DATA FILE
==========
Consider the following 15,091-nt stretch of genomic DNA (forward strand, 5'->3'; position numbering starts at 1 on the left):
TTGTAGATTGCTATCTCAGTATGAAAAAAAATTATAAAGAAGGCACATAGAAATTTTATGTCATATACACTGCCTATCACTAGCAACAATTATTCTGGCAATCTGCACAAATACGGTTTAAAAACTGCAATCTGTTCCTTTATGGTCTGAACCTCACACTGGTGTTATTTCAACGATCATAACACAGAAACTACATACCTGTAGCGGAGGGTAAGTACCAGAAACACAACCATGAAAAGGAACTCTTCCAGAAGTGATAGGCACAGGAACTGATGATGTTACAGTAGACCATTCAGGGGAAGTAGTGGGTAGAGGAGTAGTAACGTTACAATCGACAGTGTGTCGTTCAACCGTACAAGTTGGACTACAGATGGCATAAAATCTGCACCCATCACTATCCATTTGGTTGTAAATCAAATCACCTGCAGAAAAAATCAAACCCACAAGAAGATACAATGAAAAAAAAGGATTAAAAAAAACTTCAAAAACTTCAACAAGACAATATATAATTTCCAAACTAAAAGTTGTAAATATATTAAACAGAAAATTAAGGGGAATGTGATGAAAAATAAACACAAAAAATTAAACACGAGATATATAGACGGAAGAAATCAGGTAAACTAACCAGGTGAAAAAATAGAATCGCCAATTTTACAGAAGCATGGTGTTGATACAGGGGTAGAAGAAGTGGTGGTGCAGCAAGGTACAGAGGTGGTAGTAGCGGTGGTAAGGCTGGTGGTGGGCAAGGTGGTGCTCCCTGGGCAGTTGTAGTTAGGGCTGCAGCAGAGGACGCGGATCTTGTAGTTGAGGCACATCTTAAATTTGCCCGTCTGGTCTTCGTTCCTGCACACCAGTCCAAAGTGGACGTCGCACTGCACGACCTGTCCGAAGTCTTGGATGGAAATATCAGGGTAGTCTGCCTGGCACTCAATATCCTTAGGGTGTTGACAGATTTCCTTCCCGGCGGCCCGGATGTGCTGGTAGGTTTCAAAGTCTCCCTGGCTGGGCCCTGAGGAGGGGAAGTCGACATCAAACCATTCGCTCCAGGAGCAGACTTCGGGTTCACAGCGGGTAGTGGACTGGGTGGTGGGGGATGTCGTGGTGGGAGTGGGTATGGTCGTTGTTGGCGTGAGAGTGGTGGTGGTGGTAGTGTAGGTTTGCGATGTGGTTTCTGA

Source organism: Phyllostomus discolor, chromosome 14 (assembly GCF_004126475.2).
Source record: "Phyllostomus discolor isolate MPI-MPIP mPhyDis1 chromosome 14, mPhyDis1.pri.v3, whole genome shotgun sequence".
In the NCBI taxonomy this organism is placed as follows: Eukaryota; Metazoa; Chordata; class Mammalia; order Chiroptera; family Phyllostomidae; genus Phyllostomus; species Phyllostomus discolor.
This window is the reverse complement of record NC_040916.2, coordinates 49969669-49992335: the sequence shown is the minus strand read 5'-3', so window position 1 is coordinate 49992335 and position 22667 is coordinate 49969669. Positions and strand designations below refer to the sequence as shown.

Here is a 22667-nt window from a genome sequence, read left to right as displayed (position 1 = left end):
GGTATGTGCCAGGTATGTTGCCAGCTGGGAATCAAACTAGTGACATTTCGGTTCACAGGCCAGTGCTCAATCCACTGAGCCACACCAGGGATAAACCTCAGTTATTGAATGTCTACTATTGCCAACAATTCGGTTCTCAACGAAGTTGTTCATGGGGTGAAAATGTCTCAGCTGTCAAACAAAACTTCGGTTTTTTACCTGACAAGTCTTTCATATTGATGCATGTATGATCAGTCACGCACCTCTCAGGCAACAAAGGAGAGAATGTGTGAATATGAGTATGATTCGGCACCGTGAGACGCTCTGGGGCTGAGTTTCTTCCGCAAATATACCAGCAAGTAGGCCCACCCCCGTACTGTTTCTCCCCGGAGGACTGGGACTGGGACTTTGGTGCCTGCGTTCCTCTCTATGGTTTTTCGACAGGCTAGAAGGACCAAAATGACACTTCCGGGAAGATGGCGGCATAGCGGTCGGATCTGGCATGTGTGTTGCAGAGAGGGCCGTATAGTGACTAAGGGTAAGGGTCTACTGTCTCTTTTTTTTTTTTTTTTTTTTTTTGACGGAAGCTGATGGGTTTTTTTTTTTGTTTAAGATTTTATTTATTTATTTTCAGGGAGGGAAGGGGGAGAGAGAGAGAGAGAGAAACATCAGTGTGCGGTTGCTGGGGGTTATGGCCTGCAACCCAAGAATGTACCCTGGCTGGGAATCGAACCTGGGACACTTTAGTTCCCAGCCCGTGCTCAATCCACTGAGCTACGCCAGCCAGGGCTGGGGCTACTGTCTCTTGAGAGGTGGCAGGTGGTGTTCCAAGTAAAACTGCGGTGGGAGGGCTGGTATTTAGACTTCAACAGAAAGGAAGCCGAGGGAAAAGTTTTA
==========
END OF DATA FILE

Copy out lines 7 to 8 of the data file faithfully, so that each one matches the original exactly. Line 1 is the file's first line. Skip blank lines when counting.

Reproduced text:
Here is a 22667-nt window from a genome sequence, read left to right as displayed (position 1 = left end):
GGTATGTGCCAGGTATGTTGCCAGCTGGGAATCAAACTAGTGACATTTCGGTTCACAGGCCAGTGCTCAATCCACTGAGCCACACCAGGGATAAACCTCAGTTATTGAATGTCTACTATTGCCAACAATTCGGTTCTCAACGAAGTTGTTCATGGGGTGAAAATGTCTCAGCTGTCAAACAAAACTTCGGTTTTTTACCTGACAAGTCTTTCATATTGATGCATGTATGATCAGTCACGCACCTCTCAGGCAACAAAGGAGAGAATGTGTGAATATGAGTATGATTCGGCACCGTGAGACGCTCTGGGGCTGAGTTTCTTCCGCAAATATACCAGCAAGTAGGCCCACCCCCGTACTGTTTCTCCCCGGAGGACTGGGACTGGGACTTTGGTGCCTGCGTTCCTCTCTATGGTTTTTCGACAGGCTAGAAGGACCAAAATGACACTTCCGGGAAGATGGCGGCATAGCGGTCGGATCTGGCATGTGTGTTGCAGAGAGGGCCGTATAGTGACTAAGGGTAAGGGTCTACTGTCTCTTTTTTTTTTTTTTTTTTTTTTTGACGGAAGCTGATGGGTTTTTTTTTTTGTTTAAGATTTTATTTATTTATTTTCAGGGAGGGAAGGGGGAGAGAGAGAGAGAGAGAAACATCAGTGTGCGGTTGCTGGGGGTTATGGCCTGCAACCCAAGAATGTACCCTGGCTGGGAATCGAACCTGGGACACTTTAGTTCCCAGCCCGTGCTCAATCCACTGAGCTACGCCAGCCAGGGCTGGGGCTACTGTCTCTTGAGAGGTGGCAGGTGGTGTTCCAAGTAAAACTGCGGTGGGAGGGCTGGTATTTAGACTTCAACAGAAAGGAAGCCGAGGGAAAAGTTTTA